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CBO Reduces US Corporate Tax Revenue Forecast

by Mike Godfrey,, Washington

01 September 2014

In its latest estimates, the Congressional Budget Office (CBO) has maintained its forecast for a reduced United States federal budget deficit this year, but has had to increase it from the forecast made in April, mostly because of lower-than-anticipated receipts from corporate income taxes.

Based on its economic forecast, which anticipates that the economy will grow slowly this year, the CBO anticipates that the federal budget deficit for fiscal year (FY) 2014, under current law, will amount to USD506bn, around USD170bn lower than the shortfall recorded in FY2013. That deficit is wider than the USD492bn it projected in April, with its estimate of revenues dropping by USD26bn and expected expenditure declining by USD11bn billion.

At 2.9 percent of gross domestic product (GDP), the CBO points out that this year's deficit would be much smaller than those of recent years (which reached almost 10 percent of GDP in 2009). However, federal debt would reach 74 percent of GDP at the end of this fiscal year – more than twice what it was at the end of 2007 (before the latest recession).

In fact, the CBO notes that persistent fiscal deficits during its long-term projections until 2024, would raise the federal debt to GDP ratio even higher. Although, according to its updated projections, the annual deficit would remain at less than 3 percent of GDP until 2018, and grow thereafter to reach nearly 4 percent by 2022, those persistent deficits would mean that debt would reach 77 percent of GDP in 2024.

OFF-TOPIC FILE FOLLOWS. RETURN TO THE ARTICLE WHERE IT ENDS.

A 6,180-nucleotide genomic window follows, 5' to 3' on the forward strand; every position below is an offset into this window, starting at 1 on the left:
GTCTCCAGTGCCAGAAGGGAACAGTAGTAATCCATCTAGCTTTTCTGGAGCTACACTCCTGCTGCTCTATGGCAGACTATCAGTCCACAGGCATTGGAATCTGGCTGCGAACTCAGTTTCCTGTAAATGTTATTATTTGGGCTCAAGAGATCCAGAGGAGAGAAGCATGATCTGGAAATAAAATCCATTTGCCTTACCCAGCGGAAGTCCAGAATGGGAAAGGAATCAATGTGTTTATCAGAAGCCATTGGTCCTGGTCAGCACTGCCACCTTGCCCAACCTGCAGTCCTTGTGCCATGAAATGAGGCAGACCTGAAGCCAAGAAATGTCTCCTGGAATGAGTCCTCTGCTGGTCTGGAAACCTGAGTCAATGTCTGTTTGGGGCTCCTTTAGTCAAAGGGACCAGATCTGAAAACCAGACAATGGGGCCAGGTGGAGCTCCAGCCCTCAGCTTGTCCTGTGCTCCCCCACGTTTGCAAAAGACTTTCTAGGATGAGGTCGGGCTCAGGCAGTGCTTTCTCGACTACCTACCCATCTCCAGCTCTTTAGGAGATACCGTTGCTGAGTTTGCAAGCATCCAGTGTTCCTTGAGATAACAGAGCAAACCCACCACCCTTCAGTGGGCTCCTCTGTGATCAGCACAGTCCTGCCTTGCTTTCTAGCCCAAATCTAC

Revenues, at some USD3 trillion, are expected to increase by about 8 percent in FY2014, compared to FY2013. Revenues from all major sources should rise this year, including individual income taxes (by an estimated 6 percent); payroll taxes (by 8 percent); and corporate income taxes (by 15 percent). Increases in wages and salaries and changes in laws – such as those affecting payroll tax rates and income tax deductions for investments in business equipment – largely account for the higher tax receipts.

The CBO is, however, also seeing some effects being caused by uncertainties within the corporate tax system, and, in particular, the congressional debate on whether to extend, in full or in part, the "tax extenders" (the 50 tax measures that expired at the end of 2013).

For example, on the basis of tax collections until July, the CBO expects receipts of corporate income taxes in FY2014 to be USD37bn less than the amount the agency projected in April, largely due to a revised assessment of the timing of businesses' tax payments following the expiration at the end of December 2013 of increased provisions allowing them to immediately deduct 50 percent of their investments in equipment (one of the tax extenders). The CBO now expects that firms will also delay more payments from 2014 to 2015.

In fact, it has been estimated elsewhere that reviving the tax extenders continually over the next 10 years would cost about USD700bn, and would, obviously, seriously affect the CBO's revenue projections for FY2014 and beyond, which have to be predicated on existing, rather than future projected, tax law.

TAGS: tax | economics | business | fiscal policy | budget | corporation tax | payroll | social security | United States | tax breaks | revenue statistics | individual income tax

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